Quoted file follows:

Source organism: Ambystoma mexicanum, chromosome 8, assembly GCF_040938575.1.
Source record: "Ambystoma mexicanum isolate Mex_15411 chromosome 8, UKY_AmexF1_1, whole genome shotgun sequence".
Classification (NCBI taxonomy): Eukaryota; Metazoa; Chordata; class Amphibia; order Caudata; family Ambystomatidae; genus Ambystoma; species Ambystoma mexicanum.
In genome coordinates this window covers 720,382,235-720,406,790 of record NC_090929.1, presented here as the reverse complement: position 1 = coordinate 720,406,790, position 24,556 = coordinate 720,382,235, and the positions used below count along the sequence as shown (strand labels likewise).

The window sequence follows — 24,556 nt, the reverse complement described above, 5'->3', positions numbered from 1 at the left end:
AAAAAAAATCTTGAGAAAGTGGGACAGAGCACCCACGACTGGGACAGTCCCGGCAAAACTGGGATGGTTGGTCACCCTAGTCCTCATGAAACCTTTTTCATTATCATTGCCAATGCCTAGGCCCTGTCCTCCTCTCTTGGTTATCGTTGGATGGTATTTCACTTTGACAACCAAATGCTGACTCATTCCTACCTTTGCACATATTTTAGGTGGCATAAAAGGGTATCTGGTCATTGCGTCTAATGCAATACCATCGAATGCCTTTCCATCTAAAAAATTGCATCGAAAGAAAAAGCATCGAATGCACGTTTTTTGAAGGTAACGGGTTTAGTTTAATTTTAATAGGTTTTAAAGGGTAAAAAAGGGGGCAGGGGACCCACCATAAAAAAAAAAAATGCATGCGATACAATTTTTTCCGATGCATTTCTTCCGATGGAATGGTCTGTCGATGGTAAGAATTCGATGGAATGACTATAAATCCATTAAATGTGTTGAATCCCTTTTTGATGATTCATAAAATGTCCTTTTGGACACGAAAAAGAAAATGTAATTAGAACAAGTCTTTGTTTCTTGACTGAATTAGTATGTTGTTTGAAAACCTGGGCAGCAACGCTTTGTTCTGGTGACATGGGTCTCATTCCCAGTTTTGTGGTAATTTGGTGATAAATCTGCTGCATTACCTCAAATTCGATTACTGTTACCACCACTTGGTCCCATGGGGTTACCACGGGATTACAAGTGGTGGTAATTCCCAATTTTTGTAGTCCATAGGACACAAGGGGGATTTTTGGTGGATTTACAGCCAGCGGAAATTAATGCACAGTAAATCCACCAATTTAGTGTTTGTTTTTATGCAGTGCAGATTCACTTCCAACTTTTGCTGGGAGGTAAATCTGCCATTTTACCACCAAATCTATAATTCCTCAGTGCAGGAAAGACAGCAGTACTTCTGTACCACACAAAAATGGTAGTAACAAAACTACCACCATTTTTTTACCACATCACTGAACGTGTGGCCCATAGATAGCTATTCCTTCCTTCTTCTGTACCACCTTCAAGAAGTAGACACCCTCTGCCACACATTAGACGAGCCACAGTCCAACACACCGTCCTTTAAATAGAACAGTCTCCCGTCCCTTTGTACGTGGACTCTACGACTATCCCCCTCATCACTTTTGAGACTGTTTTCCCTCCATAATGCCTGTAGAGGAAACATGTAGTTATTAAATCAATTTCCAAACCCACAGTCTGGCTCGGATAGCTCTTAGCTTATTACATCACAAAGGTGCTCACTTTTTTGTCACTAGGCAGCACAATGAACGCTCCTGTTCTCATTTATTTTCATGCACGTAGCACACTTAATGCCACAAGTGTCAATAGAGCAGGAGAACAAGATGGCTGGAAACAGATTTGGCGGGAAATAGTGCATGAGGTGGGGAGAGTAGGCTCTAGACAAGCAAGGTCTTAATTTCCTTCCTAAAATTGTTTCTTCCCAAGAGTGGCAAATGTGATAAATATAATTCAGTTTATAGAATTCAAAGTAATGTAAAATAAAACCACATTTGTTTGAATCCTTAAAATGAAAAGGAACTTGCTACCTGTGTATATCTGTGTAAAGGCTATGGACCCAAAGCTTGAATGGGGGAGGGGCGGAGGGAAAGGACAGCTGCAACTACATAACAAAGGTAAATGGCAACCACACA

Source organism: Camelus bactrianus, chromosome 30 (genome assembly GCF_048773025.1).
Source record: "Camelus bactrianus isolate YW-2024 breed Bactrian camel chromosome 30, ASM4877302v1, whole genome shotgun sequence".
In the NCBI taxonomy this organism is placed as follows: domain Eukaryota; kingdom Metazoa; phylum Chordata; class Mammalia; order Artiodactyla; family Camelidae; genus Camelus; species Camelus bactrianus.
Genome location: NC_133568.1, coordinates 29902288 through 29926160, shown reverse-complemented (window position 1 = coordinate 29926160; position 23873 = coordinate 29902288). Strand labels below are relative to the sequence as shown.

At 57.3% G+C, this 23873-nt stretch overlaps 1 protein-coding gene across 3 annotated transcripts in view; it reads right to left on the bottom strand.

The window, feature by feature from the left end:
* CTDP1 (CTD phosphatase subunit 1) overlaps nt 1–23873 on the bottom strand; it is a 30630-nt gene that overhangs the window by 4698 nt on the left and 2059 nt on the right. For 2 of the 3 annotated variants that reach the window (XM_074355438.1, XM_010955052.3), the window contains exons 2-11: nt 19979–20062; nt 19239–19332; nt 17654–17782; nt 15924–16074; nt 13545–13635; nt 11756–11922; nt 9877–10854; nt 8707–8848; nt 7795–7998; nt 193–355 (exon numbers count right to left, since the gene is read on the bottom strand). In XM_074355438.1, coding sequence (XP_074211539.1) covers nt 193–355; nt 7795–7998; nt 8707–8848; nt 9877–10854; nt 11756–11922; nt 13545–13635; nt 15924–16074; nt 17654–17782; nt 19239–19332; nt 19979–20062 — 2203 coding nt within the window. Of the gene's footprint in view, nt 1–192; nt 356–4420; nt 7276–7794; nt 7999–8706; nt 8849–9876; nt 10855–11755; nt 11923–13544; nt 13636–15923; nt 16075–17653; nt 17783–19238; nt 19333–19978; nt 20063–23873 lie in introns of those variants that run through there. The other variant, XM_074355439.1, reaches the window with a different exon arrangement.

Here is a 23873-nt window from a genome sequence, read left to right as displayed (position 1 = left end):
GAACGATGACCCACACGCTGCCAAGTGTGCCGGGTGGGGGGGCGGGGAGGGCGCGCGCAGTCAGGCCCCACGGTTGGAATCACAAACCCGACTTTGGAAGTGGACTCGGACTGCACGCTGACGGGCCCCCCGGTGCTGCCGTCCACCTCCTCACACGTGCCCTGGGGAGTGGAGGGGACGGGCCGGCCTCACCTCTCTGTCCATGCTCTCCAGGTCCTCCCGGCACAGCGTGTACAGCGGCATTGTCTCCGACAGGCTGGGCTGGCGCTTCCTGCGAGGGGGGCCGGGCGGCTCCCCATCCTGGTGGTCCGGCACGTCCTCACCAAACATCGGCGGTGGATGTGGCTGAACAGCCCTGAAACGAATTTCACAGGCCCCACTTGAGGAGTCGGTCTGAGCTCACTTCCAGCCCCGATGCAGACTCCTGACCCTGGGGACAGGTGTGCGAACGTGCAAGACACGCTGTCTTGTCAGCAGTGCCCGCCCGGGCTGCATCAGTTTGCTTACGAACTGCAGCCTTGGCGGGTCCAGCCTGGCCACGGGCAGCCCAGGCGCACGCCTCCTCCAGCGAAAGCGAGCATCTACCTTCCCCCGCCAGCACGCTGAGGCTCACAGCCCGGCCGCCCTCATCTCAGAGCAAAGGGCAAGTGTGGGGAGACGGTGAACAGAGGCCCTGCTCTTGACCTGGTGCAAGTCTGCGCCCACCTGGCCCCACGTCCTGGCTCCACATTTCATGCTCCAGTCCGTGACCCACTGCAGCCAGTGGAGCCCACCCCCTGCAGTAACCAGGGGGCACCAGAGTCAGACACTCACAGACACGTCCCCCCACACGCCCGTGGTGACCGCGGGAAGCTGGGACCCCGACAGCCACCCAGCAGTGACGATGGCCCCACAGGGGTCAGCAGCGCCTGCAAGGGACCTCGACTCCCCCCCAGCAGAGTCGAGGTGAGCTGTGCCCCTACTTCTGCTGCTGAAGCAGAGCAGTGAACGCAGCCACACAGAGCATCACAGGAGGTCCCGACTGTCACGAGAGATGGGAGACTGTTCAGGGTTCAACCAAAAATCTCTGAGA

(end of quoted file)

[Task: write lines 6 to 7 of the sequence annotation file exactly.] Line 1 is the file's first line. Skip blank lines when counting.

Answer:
AAAAAAAATCTTGAGAAAGTGGGACAGAGCACCCACGACTGGGACAGTCCCGGCAAAACTGGGATGGTTGGTCACCCTAGTCCTCATGAAACCTTTTTCATTATCATTGCCAATGCCTAGGCCCTGTCCTCCTCTCTTGGTTATCGTTGGATGGTATTTCACTTTGACAACCAAATGCTGACTCATTCCTACCTTTGCACATATTTTAGGTGGCATAAAAGGGTATCTGGTCATTGCGTCTAATGCAATACCATCGAATGCCTTTCCATCTAAAAAATTGCATCGAAAGAAAAAGCATCGAATGCACGTTTTTTGAAGGTAACGGGTTTAGTTTAATTTTAATAGGTTTTAAAGGGTAAAAAAGGGGGCAGGGGACCCACCATAAAAAAAAAAAATGCATGCGATACAATTTTTTCCGATGCATTTCTTCCGATGGAATGGTCTGTCGATGGTAAGAATTCGATGGAATGACTATAAATCCATTAAATGTGTTGAATCCCTTTTTGATGATTCATAAAATGTCCTTTTGGACACGAAAAAGAAAATGTAATTAGAACAAGTCTTTGTTTCTTGACTGAATTAGTATGTTGTTTGAAAACCTGGGCAGCAACGCTTTGTTCTGGTGACATGGGTCTCATTCCCAGTTTTGTGGTAATTTGGTGATAAATCTGCTGCATTACCTCAAATTCGATTACTGTTACCACCACTTGGTCCCATGGGGTTACCACGGGATTACAAGTGGTGGTAATTCCCAATTTTTGTAGTCCATAGGACACAAGGGGGATTTTTGGTGGATTTACAGCCAGCGGAAATTAATGCACAGTAAATCCACCAATTTAGTGTTTGTTTTTATGCAGTGCAGATTCACTTCCAACTTTTGCTGGGAGGTAAATCTGCCATTTTACCACCAAATCTATAATTCCTCAGTGCAGGAAAGACAGCAGTACTTCTGTACCACACAAAAATGGTAGTAACAAAACTACCACCATTTTTTTACCACATCACTGAACGTGTGGCCCATAGATAGCTATTCCTTCCTTCTTCTGTACCACCTTCAAGAAGTAGACACCCTCTGCCACACATTAGACGAGCCACAGTCCAACACACCGTCCTTTAAATAGAACAGTCTCCCGTCCCTTTGTACGTGGACTCTACGACTATCCCCCTCATCACTTTTGAGACTGTTTTCCCTCCATAATGCCTGTAGAGGAAACATGTAGTTATTAAATCAATTTCCAAACCCACAGTCTGGCTCGGATAGCTCTTAGCTTATTACATCACAAAGGTGCTCACTTTTTTGTCACTAGGCAGCACAATGAACGCTCCTGTTCTCATTTATTTTCATGCACGTAGCACACTTAATGCCACAAGTGTCAATAGAGCAGGAGAACAAGATGGCTGGAAACAGATTTGGCGGGAAATAGTGCATGAGGTGGGGAGAGTAGGCTCTAGACAAGCAAGGTCTTAATTTCCTTCCTAAAATTGTTTCTTCCCAAGAGTGGCAAATGTGATAAATATAATTCAGTTTATAGAATTCAAAGTAATGTAAAATAAAACCACATTTGTTTGAATCCTTAAAATGAAAAGGAACTTGCTACCTGTGTATATCTGTGTAAAGGCTATGGACCCAAAGCTTGAATGGGGGAGGGGCGGAGGGAAAGGACAGCTGCAACTACATAACAAAGGTAAATGGCAACCACACA

Source organism: Camelus bactrianus, chromosome 30 (genome assembly GCF_048773025.1).